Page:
Madonna’s video for “Express Yourself” was the most expensive ever, reaching $5 million, which, thanks to inflation, would now be over $11 million. The video, inspired by Fritz Lang’s dystopian film “Metropolis”, was directed by David Fincher but included many contributions from Madonna herself.
“This one, I had the most input. I oversaw everything – set construction, everyone’s costumes, I had meetings with makeup and hair and the director of photography, everyone. Casting, finding the right cat – just all aspects. Kind of like making a little movie. We basically sat down and threw in all the ideas we could think of and all the things we wanted. All the images we wanted – and I had some obsessions, for example the cat and the idea of Metropolis. I absolutely wanted to have this influence, this look on all men – the workers, working diligently and methodically”, said Madonna in “Madonna: In Her Own Words”.
1. michael jackson & Janet Jackson “Scream” – $12.7 million
Michael Jackson has teamed up with his sister Janet to create the most expensive video of all time. In 1995, “Scream” cost $7 million to create, which today would cost over $12 million. The video, directed by Mark Romanek, follows the siblings as they escape the earth in a spaceship and includes 13 sets that took weeks to create. Mark says the main reason the video cost so much to make was the extremely tight deadlines and fast turnaround times required by the label.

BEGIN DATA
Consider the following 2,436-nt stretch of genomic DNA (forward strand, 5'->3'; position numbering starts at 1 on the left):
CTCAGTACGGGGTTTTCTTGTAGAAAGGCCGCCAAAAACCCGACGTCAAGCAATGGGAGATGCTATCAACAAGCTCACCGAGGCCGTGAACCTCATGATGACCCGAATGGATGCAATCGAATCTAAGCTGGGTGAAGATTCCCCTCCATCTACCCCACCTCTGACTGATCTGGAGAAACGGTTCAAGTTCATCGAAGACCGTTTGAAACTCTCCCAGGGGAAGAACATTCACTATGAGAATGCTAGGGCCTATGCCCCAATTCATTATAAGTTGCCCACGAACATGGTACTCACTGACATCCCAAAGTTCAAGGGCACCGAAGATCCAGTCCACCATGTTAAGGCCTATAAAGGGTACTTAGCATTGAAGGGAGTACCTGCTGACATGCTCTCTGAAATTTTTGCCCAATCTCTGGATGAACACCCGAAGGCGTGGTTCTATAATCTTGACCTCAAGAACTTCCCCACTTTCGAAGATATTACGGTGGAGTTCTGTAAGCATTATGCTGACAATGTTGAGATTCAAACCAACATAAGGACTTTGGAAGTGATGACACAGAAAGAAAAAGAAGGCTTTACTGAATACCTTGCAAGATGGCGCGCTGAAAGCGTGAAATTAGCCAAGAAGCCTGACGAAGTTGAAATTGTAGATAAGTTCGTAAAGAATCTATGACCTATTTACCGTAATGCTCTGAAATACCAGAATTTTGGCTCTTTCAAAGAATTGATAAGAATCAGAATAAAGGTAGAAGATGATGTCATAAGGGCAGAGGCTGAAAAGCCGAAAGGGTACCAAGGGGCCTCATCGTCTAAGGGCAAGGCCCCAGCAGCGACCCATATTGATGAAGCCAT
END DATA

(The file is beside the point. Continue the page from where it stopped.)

“The reason the video cost such an obscene amount of money was because the record company came to me too late with a definite release date…And Michael is crazy. Everything has to be the greatest, the biggest, biggest, best, best ever in all of history. And they gave me something like five weeks from the day they came to see me until that tough premiere date. So we had to build all the huge sets and do all these huge effects… It takes two weeks minimum to figure it out, write it, prep it and budget it. Then it took 10 days to shoot it. left two and a half weeks to edit it and do the visual effects So it was them, not me, who had to throw in the money And two million dollars of that was the benefits and the safety of Michael and Janet and the campers and the trailers and the helpers… So two million of that ain’t even al onscreen,” Mark told SlashFilm.